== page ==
A few months ago, after a full year of home schooling Christopher, I decided that I finally felt comfortable with our routine to host learning sessions. Since I have a science degree, and I enjoy hands on learning, I decided that perhaps hosting a Science Club would be a good fit for me. I made sure that there was interest among my local homeschool group (which also happens to be a group of my close friends), did some research on science clubs, started a science board on Pinterest, joined a few yahoo groups for science educators, and outlined a few experiments that I thought we could cover over the year. There is a wealth of information on science experiments on the internet, not to mention thousands of videos of experiments and science classes on youtube, however, some of them don’t have a lesson plan or lab report to help assist in applying what you see during the experiment with the supporting scientific principles. Furthermore, without a lesson plan to accompany the experiment, it’s more of a “Wow, what’s happening there is really cool” moment, rather than the “Aha!! I understand WHY that happened” moment that I’m hoping to achieve. It’s not enough that the experiments be visually exciting, not with the middle schoolers that I hope to help learn. I want the principles of science to be reinforced as well.
But that doesn’t mean that the really great experiments that I’ve come across can’t be used. It just means that I have to do some work to plan the lessons and to devise the lesson plans (I don’t mind sharing, so I’ve included the links below). This month’s meeting expanded on our study of mass, density, volume, and buoyancy. Having been inspired by this pin, and having checked out the source blog, I decided that our lab would involve a study of the above principles as related to bars of soap. Naturally, I made sure that Ivory soap was included among our test subjects. I mean, check out the blog, especially the video. Who WOULDN’T want to see that?!
All of the participants brought two matching bars of another brand of soap of their choosing (to encourage thinking along the lines of how to assess the reliability of data). We began by determining mass using a regular kitchen scale. Then we compared the results of our volumes by using math equations vs. fluid displacement measurements. Once we obtained the volumes, we calculated density and predicted which soaps would float (hypothesizing that soaps with a density of less than 1.0 g/cubic centimeter would float, seeing as how the density of water is 1.0 grams/cubic centimeter). We learned the most soaps immediately sink when submerged in water. We also learned that careful measurement and calculation of volume was crucial to the reliability of our data, and how even a tiny error in calculations can throw off the validity of an entire data set. If you are interested, the lab that we used is here, and the chart that we used to track our data is here.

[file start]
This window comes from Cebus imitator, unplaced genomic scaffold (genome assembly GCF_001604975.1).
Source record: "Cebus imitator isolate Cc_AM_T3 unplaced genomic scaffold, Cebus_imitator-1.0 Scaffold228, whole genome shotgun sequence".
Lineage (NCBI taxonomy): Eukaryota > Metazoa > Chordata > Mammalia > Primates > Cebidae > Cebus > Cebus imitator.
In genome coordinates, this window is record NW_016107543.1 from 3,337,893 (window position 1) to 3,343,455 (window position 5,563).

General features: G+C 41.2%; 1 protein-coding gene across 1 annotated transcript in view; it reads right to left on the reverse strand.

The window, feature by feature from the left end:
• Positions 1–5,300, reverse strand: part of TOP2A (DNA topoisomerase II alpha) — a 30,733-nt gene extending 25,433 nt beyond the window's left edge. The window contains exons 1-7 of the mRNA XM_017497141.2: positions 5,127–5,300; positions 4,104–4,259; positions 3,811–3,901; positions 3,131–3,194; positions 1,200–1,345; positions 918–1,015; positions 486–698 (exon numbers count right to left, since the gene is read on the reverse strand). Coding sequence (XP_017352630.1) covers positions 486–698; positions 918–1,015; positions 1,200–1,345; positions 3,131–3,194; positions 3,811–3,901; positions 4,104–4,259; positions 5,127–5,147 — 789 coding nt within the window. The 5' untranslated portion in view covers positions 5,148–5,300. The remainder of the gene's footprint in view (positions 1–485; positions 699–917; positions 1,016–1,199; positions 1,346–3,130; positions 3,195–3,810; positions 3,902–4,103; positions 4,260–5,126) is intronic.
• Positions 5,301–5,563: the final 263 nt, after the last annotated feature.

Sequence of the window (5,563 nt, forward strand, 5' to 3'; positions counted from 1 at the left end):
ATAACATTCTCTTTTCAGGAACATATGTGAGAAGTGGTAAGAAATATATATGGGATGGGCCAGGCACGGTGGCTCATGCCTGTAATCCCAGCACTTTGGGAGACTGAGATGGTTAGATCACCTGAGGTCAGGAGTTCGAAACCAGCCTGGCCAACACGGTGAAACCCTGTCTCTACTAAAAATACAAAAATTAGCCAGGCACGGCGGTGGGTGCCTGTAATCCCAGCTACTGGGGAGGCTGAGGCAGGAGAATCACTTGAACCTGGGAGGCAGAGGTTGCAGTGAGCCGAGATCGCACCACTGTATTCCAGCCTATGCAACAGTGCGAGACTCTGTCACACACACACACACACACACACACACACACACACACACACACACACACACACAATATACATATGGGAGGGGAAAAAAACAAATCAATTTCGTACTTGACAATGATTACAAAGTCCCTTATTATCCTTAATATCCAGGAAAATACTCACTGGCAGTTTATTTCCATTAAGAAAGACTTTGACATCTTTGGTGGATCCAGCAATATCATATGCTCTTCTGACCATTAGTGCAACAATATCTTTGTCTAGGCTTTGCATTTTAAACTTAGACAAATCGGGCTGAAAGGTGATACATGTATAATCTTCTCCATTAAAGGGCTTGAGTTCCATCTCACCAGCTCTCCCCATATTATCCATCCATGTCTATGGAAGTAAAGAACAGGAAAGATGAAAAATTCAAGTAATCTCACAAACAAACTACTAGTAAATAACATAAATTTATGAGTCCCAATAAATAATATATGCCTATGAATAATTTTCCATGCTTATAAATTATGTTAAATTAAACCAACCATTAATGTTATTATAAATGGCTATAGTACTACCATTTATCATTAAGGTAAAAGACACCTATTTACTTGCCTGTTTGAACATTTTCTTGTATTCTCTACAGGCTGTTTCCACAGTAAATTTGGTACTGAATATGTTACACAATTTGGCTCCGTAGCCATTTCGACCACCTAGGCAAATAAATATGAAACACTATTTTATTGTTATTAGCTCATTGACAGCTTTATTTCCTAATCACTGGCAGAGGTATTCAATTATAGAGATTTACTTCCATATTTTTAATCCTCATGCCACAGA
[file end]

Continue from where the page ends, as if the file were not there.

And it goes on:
Good old Ivory soap, it indeed floated. That gave me the opportunity to give my explanation (I explained Archimedes’ principle and told the kids about how Ivory soap is whipped fluffy with air during the manufacturing process, thereby decreasing its density, and making it buoyant). Then I led the kids a bit further until they remembered Charles’ Law from an earlier lesson, at which point, I segued into performing the experiment from the source blog. I offered to heat the bar of Ivory in the microwave, to help the group determine if its volume would increase, as Charles’ Law indicated that it should . And in two minutes, it went from this:
You want to talk about some excited kids? You should have heard their squeals as we watched the soap puff up like a cloud in the microwave. They were giddy, but more importantly, they understood WHY this result occurred. This is a pretty clear visual application of Charles’ Law, and that point was hammered home with this bunch. They’re sharp kids, anyway, of course, so I’d expect nothing less, but I seriously doubt they’ll be forgetting Charles’ Law anytime soon. I know I won’t be.
Learning need not be expensive, or flashy. In this case, all it took was some soap and a microwave for a good, clean lesson in Charles’ Law, with a side of mass, volume, density, and buoyancy.
(Stay tuned for an upcoming about what we did with our foam when we were done with this experiment! The source blog is an amazing resource, I can’t wait to tell you all about it!)